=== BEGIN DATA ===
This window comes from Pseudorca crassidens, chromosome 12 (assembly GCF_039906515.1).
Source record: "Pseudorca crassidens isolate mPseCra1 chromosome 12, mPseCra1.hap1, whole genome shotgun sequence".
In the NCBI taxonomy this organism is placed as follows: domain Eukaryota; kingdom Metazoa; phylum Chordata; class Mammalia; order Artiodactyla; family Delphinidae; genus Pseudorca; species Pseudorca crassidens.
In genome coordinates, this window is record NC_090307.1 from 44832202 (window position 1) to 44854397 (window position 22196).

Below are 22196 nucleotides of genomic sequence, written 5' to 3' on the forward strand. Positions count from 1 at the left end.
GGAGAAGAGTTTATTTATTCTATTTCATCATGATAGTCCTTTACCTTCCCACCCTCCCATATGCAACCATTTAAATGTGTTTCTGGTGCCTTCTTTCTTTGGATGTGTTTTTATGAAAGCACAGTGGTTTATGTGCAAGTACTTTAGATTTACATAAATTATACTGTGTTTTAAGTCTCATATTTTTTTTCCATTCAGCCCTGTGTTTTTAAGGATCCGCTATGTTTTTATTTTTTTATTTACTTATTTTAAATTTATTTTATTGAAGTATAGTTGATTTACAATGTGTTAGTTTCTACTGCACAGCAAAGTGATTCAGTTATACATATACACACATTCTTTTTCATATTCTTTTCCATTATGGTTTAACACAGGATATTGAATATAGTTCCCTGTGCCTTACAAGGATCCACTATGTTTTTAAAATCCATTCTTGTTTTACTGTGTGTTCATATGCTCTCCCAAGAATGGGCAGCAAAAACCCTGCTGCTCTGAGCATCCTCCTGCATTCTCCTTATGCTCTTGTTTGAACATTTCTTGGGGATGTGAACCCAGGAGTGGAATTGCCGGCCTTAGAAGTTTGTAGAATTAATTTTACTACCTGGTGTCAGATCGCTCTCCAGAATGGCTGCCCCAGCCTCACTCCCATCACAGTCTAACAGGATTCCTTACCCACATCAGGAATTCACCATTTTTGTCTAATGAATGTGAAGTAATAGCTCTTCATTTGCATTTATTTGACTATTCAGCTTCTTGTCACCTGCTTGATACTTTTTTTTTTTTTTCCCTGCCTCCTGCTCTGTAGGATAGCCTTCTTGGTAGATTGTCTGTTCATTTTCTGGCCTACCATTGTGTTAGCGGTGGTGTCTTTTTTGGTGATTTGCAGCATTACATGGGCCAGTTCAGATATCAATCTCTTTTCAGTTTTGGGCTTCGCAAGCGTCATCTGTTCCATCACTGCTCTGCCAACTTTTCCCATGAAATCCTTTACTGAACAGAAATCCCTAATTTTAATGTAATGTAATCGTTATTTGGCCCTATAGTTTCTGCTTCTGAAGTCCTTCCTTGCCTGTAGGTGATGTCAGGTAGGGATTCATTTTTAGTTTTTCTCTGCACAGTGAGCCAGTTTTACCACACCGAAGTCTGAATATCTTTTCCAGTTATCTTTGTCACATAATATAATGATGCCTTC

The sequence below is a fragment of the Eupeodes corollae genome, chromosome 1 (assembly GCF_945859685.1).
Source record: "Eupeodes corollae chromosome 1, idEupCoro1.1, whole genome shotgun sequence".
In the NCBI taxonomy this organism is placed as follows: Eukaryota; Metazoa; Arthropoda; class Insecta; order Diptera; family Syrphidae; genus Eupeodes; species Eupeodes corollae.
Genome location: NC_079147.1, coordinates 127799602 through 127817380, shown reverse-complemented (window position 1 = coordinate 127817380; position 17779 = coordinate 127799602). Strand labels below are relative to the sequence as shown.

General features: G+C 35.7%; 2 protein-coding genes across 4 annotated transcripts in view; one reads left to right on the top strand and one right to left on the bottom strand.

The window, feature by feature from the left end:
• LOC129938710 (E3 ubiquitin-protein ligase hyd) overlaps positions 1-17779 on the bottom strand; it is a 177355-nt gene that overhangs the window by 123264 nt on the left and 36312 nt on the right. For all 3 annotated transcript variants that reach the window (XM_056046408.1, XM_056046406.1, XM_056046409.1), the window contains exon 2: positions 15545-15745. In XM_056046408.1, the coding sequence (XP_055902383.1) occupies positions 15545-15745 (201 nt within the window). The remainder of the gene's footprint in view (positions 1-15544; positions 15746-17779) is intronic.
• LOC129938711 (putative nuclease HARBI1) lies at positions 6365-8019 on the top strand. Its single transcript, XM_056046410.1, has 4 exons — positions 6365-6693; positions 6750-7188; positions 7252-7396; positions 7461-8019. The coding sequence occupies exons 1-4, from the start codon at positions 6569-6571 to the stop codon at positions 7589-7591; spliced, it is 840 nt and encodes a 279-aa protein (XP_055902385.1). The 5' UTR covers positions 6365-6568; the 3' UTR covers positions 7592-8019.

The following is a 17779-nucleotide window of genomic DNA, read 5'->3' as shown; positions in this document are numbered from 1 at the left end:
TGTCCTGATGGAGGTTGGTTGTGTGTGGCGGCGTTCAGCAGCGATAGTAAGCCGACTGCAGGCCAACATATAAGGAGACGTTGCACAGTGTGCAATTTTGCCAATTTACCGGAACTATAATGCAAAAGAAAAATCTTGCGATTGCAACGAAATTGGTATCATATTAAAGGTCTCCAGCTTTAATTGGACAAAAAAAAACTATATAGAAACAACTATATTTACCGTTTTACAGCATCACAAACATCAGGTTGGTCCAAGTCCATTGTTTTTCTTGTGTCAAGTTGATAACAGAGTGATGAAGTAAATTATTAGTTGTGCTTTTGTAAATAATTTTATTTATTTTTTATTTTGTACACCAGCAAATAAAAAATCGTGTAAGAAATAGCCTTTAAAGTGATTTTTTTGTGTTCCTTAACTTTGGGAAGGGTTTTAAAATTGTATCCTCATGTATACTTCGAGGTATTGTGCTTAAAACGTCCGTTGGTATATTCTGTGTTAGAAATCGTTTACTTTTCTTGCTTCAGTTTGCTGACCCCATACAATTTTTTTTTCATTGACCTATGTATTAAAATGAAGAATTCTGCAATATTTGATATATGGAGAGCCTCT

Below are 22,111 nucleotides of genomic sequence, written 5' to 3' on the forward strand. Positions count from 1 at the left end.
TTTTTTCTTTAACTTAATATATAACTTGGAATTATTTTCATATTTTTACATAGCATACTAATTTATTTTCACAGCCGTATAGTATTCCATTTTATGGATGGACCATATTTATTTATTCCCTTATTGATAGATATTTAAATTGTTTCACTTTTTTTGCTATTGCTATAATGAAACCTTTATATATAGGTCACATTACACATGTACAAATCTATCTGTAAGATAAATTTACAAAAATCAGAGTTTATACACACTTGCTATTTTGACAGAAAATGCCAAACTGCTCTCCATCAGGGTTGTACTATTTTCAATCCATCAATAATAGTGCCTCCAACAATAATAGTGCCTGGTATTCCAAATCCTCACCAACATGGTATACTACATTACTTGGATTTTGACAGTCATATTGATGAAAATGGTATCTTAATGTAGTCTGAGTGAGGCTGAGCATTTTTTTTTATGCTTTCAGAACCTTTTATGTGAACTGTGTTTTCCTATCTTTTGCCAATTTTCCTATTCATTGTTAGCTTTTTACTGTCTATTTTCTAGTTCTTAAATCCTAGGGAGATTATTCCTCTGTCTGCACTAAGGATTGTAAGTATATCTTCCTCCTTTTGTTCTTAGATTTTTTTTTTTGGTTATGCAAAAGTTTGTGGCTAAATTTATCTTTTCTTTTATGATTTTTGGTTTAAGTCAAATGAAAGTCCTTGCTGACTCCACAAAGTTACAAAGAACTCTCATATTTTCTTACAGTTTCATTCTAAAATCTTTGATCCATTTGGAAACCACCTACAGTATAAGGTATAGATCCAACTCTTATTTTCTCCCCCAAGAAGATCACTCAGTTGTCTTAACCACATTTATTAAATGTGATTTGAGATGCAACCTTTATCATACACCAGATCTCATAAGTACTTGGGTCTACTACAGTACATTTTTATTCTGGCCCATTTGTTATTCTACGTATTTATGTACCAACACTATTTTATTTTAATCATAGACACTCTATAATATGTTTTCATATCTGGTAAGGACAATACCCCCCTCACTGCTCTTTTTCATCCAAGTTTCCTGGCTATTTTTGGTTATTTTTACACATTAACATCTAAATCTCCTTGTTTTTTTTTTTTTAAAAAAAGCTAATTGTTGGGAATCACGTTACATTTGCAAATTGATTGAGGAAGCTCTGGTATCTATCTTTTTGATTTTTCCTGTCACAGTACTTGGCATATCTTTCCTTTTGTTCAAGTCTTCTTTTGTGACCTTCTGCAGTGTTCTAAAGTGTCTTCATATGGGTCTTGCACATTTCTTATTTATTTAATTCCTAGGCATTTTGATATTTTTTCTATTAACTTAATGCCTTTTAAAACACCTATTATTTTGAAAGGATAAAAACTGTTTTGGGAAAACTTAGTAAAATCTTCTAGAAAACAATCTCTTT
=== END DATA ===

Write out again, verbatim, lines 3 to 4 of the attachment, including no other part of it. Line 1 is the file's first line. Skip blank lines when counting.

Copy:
In the NCBI taxonomy this organism is placed as follows: domain Eukaryota; kingdom Metazoa; phylum Chordata; class Mammalia; order Artiodactyla; family Delphinidae; genus Pseudorca; species Pseudorca crassidens.
In genome coordinates, this window is record NC_090307.1 from 44832202 (window position 1) to 44854397 (window position 22196).